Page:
The beat of a song is referred to as its rhythm in music. The rhythm formed by stressed and unstressed syllables in a poem, on the other hand, is referred to as its "meter." Meter is defined by the dictionary as "the arranging of words in consistently metered, patterned, or rhythmic lines or verses."
There are many different meters used in poetry. Some are simple, such as iambic pentameter, which consists of five feet: an iamb (a stressed syllable followed by an unstressed one), a pentameter (five iambs). Others are more complex, such as dactylic hexameter, which includes six metrical units: a dactyl (a short stressed syllable followed by an unstressed one), a hexameter (six dactyls). Still others, such as sycamore meter, can be as complex as one wants them to be. In sycamore meter, each line of the poem contains seven syllables, with three stressed and four unstressed.
The term "metre" comes from the Greek word for "how," which means "the way things are done." That is, what we do with our words to create a poem's structure is called "poetic grammar."
In music, the term "beat" refers to the regular pulse you feel when listening to someone playing a drum or another musical instrument.
It might be beneficial to conceive of poetry's rhythm as a beat in music. The metre is the pattern of stressed and unstressed sections of words in poetry. Each line of a poem should have the same metre, but they can be different lengths. A poem with a regular metre will usually follow one of the metrical patterns listed below.
Anapest - six syllables, two feet: anap-pear-less-ly. This is the most common metre in English poetry, used especially for love poems.
Dipodia - four syllables, two feet: dip-o-dia. Used by Milton in Paradise Lost.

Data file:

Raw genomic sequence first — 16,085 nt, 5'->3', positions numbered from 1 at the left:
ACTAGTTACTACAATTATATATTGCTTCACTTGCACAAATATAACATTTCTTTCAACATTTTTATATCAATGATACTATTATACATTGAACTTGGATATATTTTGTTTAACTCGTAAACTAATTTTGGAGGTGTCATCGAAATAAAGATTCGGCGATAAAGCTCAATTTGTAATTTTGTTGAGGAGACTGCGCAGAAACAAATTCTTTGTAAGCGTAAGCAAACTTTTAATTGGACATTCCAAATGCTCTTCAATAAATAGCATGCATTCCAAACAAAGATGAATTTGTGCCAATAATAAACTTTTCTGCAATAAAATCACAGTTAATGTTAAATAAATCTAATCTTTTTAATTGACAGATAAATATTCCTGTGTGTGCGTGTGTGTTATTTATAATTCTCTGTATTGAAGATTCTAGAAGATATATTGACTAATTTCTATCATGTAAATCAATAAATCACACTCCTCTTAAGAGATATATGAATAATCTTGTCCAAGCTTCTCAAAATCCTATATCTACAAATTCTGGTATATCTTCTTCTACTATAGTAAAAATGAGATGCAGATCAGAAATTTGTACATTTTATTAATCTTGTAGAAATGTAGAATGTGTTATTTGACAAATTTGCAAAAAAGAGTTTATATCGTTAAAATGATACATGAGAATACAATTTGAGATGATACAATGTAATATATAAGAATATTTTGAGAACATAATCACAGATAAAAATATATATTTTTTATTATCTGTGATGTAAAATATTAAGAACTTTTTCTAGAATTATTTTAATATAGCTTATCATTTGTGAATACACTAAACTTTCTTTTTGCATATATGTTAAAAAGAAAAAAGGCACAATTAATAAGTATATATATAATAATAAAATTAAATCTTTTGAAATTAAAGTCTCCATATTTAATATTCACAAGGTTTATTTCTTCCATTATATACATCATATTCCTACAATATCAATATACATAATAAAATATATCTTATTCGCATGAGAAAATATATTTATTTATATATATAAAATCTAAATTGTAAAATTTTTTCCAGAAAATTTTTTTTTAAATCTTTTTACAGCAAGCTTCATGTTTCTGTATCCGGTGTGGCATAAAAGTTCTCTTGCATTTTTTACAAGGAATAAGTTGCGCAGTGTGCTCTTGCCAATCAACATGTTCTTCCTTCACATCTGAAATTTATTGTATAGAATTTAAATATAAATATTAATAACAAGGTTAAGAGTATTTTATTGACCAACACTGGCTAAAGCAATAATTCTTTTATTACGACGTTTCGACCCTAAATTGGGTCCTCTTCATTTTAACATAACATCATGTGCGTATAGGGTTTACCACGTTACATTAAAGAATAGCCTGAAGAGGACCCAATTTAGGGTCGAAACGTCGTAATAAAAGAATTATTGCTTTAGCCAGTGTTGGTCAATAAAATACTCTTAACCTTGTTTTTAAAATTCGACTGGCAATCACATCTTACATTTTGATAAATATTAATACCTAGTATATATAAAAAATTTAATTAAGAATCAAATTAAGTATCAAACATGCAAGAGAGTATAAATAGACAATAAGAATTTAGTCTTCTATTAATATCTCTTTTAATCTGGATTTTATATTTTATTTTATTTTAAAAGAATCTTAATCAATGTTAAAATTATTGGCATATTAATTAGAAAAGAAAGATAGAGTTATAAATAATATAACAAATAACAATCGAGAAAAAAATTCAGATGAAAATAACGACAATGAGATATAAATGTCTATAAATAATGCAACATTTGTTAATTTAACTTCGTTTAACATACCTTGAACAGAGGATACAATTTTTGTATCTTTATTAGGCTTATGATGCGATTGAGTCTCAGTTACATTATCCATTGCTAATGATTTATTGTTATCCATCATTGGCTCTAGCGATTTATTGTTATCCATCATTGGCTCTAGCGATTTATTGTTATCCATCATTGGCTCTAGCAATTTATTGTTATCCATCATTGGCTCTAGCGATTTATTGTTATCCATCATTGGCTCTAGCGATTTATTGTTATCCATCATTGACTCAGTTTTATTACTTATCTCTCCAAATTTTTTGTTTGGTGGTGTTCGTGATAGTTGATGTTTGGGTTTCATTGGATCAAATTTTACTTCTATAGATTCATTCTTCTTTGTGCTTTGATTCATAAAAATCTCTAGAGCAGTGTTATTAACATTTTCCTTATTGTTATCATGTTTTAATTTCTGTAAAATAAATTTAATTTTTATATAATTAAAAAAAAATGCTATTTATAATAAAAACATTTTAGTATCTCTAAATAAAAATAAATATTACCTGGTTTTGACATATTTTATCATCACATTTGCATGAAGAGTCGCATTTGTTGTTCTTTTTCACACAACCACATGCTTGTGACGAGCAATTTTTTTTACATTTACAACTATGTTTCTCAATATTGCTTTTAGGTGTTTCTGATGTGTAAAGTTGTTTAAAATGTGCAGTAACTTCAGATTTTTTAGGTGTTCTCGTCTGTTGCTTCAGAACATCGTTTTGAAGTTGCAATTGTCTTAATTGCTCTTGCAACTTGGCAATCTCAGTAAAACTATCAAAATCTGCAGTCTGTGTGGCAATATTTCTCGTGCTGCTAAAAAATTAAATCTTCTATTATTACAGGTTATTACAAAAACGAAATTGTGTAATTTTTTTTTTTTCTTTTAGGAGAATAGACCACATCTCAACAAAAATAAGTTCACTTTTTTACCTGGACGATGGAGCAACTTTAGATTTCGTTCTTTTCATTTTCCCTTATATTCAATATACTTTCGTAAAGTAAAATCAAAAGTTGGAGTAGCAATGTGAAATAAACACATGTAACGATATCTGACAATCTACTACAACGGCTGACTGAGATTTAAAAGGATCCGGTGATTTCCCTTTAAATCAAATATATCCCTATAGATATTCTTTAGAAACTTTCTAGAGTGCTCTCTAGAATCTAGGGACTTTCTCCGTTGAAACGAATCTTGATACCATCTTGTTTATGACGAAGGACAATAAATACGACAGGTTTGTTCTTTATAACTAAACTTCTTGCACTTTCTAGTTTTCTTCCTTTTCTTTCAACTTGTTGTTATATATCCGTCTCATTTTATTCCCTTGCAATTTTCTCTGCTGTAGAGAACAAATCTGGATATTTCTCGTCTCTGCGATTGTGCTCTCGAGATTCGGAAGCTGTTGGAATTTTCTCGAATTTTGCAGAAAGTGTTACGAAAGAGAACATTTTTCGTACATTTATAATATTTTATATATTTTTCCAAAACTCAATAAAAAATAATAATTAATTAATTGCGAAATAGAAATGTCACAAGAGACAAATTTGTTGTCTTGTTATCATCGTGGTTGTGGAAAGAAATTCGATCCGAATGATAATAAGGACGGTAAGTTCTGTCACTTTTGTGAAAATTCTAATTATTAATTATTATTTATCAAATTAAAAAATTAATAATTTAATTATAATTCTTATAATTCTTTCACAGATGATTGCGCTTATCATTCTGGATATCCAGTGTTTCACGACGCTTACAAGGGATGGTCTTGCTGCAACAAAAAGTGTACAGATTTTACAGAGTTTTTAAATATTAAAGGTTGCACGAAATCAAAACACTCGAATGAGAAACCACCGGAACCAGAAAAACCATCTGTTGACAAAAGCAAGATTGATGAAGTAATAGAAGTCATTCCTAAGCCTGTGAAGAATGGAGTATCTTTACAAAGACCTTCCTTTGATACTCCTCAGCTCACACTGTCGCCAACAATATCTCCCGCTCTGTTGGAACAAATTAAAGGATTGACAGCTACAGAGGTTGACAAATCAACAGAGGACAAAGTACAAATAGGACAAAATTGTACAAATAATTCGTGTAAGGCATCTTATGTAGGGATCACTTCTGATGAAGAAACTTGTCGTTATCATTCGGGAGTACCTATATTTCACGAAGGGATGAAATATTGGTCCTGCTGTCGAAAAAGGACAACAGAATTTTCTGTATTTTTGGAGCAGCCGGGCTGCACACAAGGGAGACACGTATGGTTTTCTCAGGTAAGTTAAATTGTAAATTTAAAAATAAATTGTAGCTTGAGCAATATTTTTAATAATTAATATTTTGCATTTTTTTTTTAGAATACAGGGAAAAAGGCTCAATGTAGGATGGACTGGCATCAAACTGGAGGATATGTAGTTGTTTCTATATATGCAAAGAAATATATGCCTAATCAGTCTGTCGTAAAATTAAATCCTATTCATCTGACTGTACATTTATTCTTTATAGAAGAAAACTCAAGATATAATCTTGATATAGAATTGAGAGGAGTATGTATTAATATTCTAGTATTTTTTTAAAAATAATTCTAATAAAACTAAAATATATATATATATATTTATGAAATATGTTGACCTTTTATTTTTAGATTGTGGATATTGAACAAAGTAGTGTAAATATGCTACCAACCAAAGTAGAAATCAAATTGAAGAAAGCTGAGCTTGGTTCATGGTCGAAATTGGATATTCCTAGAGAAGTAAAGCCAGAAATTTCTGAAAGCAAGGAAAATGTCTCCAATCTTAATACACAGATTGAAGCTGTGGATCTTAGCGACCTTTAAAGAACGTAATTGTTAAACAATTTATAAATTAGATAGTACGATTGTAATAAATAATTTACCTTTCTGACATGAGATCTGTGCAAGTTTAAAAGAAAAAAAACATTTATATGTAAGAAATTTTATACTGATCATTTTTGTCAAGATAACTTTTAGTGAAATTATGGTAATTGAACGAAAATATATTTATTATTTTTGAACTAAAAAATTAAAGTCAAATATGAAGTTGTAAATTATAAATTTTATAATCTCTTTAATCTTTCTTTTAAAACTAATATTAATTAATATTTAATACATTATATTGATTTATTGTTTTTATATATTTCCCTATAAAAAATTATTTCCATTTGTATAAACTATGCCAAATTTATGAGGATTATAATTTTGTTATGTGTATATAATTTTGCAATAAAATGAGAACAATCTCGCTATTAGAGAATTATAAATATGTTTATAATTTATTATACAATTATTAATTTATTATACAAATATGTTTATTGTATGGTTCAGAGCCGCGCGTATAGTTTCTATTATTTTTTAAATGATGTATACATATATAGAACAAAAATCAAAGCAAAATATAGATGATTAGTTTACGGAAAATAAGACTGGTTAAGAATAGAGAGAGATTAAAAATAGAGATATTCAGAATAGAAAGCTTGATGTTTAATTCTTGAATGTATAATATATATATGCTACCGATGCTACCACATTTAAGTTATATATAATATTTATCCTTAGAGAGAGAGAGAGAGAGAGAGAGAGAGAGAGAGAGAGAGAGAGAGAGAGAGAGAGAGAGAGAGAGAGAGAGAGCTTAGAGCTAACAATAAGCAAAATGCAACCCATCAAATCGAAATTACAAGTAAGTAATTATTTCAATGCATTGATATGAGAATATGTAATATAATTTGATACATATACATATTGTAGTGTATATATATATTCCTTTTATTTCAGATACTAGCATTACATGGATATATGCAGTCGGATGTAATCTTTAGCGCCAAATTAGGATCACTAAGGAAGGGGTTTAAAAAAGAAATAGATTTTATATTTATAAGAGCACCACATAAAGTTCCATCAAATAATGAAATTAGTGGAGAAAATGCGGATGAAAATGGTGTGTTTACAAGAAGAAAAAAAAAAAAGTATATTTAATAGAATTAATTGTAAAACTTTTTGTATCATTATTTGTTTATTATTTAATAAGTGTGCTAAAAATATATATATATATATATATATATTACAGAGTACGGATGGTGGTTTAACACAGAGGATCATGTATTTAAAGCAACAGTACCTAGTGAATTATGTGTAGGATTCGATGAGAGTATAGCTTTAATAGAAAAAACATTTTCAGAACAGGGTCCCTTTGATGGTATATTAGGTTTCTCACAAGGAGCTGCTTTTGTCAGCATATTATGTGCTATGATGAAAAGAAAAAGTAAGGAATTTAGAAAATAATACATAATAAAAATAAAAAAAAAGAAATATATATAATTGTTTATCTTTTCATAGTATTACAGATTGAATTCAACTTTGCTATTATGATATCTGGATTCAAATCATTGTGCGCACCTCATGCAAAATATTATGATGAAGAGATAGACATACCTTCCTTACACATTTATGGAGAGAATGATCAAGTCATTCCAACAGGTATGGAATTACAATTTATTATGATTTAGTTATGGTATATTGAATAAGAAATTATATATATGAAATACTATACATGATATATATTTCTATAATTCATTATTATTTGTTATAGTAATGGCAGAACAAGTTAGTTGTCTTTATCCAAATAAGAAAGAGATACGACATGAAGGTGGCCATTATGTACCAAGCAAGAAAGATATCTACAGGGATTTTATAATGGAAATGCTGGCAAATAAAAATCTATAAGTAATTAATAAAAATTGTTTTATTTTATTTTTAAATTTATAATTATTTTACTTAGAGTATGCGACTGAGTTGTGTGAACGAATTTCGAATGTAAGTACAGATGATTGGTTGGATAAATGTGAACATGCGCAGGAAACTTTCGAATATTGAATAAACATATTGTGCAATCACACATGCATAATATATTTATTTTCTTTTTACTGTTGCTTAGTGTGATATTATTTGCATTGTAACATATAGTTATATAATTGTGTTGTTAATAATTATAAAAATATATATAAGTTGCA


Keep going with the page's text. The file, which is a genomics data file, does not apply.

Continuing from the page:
Electrophelium - nine syllables, three feet: elect-ro-phe-lum. Used by Blake.
Ekphrastic - an adjective meaning "relating to or being a visual image" - describes poetry that uses pictures to make its points. The rhythm also helps to describe this type of poetry: ekphrastic.
Iambic - two syllables, two feet: iam-bic. The basic foot in classical Greek and Roman poetry. Often used in English poetry as well.
The pattern of emphasis in a line of poetry is known as rhythm. Traditional forms of verse employ set rhythmic patterns known as meters (meter means "measure" in Greek), and meters are exactly that—premeasured patterns of stressed and unstressed syllables. Meters can be simple or complex, but they always remain the same length; a meter is never variable-length.
Rhythm is the pattern of pulses or beats in speech or writing. It gives life to language and holds an audience enthralled. The classic example is the iambic pentameter used by the English poet John Milton (1608–74). This meter has five feet each of which contains an iambus (a spondaic foot) followed by a trochaic foot. Thus, the iambic pentameter is made up of five pairs of spondees and trochees. A spondee is a two-syllable word ending in a strong sound (such as "up" or "in"); a trochee is a one-syllable word ending in a weak sound (such as "er" or "ow"). Milton wrote many poems in iambic pentameter including "On the Morning of Christ's Nativity" and "Paradise Lost".
In addition to the classic iambic pentameter used by Milton, there are many other meters used in poetry.
|Meter||The measured arrangement of sounds/beats in a poem, including the poet’s placement of emphasis and the number of syllables per line|
|Onomatopoeia||A word that sounds like what it means.|
|Rhythm||The recurrence of stressed and unstressed sounds in poetry|